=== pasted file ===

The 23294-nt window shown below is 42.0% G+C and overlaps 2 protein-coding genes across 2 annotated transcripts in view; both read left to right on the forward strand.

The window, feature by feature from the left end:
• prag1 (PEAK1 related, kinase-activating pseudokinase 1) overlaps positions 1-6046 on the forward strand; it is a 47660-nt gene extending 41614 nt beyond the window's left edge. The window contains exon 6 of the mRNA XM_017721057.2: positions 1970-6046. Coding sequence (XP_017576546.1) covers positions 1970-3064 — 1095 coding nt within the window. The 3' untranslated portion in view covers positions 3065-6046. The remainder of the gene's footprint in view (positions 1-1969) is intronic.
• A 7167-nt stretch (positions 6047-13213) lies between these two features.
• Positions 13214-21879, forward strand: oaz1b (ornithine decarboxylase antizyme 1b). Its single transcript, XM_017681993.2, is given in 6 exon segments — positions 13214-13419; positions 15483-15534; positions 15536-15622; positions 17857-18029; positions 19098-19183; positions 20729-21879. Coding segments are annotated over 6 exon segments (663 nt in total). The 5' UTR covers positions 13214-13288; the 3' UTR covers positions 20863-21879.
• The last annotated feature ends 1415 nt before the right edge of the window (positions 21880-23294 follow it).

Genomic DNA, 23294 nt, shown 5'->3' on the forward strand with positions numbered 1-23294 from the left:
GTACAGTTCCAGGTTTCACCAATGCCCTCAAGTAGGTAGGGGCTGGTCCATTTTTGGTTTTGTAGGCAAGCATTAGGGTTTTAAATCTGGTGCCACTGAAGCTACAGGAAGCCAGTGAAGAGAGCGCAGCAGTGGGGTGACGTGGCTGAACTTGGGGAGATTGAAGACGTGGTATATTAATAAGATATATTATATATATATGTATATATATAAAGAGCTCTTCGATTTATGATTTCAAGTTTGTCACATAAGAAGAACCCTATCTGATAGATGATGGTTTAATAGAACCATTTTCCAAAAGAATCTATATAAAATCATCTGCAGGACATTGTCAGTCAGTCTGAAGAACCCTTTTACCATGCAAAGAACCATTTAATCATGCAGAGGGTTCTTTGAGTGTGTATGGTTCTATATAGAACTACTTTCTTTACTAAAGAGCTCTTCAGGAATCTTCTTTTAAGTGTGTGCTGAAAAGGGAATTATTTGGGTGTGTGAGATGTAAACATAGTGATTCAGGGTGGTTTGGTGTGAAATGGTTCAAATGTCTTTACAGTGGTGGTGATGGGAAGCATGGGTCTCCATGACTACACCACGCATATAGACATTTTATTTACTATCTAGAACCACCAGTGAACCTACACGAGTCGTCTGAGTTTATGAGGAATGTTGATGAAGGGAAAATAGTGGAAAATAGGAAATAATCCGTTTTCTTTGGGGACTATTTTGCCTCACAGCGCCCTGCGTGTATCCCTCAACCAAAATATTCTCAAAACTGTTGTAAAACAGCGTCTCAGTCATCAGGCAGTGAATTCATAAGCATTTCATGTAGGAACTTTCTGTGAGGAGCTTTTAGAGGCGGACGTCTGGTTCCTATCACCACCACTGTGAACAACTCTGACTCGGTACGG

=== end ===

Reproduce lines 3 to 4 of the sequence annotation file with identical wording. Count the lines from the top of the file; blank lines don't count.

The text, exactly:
• prag1 (PEAK1 related, kinase-activating pseudokinase 1) overlaps positions 1-6046 on the forward strand; it is a 47660-nt gene extending 41614 nt beyond the window's left edge. The window contains exon 6 of the mRNA XM_017721057.2: positions 1970-6046. Coding sequence (XP_017576546.1) covers positions 1970-3064 — 1095 coding nt within the window. The 3' untranslated portion in view covers positions 3065-6046. The remainder of the gene's footprint in view (positions 1-1969) is intronic.
• A 7167-nt stretch (positions 6047-13213) lies between these two features.